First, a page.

- Unfollow people who don’t follow back after a few weeks unless you are specifically interested in what they have to say. (Michelle Obama is probably not going to follow me back.) Most of my non-mutual followers are news, politics, public figures, literary agents and publishing houses. You can use a tool like Tweepi (start with the free plan to see if it’s for you) to sort your list and easily unfollow non-followers, or just scroll down your Following list on Twitter—it’s in chronological order.
- Don’t bother to follow back travel bloggers and business coaches with huge follower and low following numbers unless you’re really interested. They are using bots that will unfollow you after you follow them (this also happens on Instagram). Dudes with two first names (like ‘Robert Walter,’ ‘James Joseph’), very all-American profiles, and jobs that are military or military-connected in Africa or the Middle East are bots or scammers.
“But Allison,” you ask, “How can I engage meaningfully with the thousands of followers I’d like to have?”
You don’t have to. You’re not on Twitter to talk to anyone, you’re on Twitter to talk to everyone. It’s not like letting your best friend sit next to you at lunch—be part of a great conversation this minute, then move on. Support the people you know well or in person. Retweet writers and cool things to read. Post things you find funny, interesting or cool. Step back and engage meaningfully with the community as a whole, rather than focusing on individuals. Let Twitter wash over you like a wave—and get out of the pool when you need a break.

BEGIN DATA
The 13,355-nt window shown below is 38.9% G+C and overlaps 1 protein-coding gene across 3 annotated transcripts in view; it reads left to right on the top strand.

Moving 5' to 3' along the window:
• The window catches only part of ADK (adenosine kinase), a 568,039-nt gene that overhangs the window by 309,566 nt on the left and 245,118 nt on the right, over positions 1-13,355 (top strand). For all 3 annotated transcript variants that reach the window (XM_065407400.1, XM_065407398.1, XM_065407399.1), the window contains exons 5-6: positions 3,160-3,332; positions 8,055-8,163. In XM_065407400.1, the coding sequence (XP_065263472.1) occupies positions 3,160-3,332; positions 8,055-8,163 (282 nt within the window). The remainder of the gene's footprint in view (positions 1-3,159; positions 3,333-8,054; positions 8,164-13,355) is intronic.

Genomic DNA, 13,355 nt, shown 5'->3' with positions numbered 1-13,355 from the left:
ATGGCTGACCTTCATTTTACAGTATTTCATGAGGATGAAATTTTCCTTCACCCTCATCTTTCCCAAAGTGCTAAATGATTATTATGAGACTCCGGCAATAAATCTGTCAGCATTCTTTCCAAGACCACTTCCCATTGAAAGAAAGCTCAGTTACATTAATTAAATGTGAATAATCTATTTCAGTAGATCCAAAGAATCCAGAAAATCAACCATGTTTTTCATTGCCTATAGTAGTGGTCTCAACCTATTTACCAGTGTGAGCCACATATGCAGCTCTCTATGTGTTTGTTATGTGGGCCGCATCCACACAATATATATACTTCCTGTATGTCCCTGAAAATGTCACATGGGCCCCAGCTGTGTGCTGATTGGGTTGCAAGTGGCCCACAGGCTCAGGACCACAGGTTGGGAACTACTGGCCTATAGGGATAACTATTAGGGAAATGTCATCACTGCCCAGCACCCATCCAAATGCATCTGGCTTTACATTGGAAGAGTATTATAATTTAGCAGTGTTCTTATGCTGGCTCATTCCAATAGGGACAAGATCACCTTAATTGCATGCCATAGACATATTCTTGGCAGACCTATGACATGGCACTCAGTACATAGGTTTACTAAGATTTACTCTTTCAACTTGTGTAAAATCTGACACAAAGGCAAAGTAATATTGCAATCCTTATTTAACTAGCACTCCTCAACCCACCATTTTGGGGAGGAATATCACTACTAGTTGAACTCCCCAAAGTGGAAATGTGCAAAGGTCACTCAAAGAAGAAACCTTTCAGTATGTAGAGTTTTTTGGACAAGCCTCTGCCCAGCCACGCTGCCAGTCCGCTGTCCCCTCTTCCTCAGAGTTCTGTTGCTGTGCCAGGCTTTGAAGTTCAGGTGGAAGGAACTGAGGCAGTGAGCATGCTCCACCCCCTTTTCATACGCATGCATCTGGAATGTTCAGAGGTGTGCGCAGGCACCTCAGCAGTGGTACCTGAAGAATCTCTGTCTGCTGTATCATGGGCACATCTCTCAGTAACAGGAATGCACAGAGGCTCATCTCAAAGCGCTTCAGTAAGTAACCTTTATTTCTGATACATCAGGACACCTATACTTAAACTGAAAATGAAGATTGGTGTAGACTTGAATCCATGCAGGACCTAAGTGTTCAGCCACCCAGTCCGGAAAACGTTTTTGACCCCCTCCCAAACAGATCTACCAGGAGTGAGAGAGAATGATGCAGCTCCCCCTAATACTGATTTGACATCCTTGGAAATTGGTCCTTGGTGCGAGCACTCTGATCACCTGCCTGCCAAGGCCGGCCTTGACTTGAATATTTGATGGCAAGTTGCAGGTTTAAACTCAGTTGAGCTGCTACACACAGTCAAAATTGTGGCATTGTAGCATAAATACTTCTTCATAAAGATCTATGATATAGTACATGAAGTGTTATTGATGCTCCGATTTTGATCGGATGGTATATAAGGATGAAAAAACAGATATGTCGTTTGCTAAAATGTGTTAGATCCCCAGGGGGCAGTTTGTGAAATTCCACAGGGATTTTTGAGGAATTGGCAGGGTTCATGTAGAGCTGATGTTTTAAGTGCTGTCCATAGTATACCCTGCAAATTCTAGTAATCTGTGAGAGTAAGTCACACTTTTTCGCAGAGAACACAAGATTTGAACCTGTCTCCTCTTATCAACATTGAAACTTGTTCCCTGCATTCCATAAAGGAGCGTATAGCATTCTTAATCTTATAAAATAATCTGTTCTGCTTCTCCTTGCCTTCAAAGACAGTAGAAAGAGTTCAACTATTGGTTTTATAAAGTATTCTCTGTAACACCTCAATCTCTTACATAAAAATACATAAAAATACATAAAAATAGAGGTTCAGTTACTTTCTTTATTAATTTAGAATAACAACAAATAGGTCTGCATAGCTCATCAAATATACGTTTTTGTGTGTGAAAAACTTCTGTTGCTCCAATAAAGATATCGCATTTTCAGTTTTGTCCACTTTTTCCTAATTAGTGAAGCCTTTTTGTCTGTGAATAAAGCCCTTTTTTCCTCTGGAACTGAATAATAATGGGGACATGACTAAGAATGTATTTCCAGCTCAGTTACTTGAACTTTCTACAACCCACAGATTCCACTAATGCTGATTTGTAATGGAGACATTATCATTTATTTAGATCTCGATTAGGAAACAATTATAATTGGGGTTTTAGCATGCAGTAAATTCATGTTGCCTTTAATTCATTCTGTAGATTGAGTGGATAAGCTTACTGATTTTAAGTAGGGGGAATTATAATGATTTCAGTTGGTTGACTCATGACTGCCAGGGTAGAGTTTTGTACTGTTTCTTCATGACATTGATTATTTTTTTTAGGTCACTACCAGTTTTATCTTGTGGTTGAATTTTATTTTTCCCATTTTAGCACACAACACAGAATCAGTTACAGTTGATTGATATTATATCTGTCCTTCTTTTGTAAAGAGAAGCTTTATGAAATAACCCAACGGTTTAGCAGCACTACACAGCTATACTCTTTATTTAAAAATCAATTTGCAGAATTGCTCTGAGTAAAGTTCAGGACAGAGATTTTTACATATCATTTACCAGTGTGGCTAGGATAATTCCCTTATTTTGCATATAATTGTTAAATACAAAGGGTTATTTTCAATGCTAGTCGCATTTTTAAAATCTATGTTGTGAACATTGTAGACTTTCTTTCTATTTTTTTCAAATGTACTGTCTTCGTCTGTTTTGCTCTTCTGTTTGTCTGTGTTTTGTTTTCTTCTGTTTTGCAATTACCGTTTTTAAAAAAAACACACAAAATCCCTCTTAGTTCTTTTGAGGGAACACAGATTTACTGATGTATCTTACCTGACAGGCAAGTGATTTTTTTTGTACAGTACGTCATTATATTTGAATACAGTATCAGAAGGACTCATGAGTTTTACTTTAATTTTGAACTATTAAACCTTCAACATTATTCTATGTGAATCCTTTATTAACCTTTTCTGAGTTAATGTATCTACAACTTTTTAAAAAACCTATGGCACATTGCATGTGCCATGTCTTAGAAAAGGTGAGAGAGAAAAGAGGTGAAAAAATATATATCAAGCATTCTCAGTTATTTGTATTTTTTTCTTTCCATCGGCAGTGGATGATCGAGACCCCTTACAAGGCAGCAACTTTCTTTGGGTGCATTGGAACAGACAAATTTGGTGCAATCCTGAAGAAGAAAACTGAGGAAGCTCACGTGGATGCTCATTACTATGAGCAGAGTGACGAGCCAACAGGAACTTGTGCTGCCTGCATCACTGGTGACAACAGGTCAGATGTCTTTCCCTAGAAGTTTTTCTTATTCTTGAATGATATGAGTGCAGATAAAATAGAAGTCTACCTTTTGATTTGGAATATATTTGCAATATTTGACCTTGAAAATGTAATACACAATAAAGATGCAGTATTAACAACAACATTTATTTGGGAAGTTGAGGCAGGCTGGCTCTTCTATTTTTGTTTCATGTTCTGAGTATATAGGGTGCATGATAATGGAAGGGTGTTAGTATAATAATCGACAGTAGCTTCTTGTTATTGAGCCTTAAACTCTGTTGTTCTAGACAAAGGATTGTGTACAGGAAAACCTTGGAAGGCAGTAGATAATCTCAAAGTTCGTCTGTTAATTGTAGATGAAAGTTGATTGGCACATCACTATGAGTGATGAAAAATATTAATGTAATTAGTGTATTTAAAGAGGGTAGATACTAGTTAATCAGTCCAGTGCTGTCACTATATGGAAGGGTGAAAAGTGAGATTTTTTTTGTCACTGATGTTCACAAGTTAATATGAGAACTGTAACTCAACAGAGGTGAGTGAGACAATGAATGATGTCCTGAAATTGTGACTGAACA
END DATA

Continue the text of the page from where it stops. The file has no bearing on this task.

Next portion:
Allison K Williams is Brevity‘s Social Media Editor. See you at AWP!
February 5, 2019 § 8 Comments
Yes, yes, we know. Build a platform big enough and the agents will beat a path to our door. What we really want to do—what we should actually do more than anything else—is write. Yet as memoirists, agents and publishers want to know: How many people can you reach with the news your book is out? How many of them are in the demographic likely to buy your book? How many will leave a glowing review, either because your book is great or because they love you and you write about what’s important to them?
Platform-building is a long haul, and it’s hard to know how to spend our time and focus day to day. What the heck are we supposed to put on social media anyway?
- A new book you think is great.
- Something you overheard that makes interesting dialogue.
- An article you wrote or were involved in publishing: link the article and quote a couple of sentences that seem mildly inflammatory or counter-intuitive.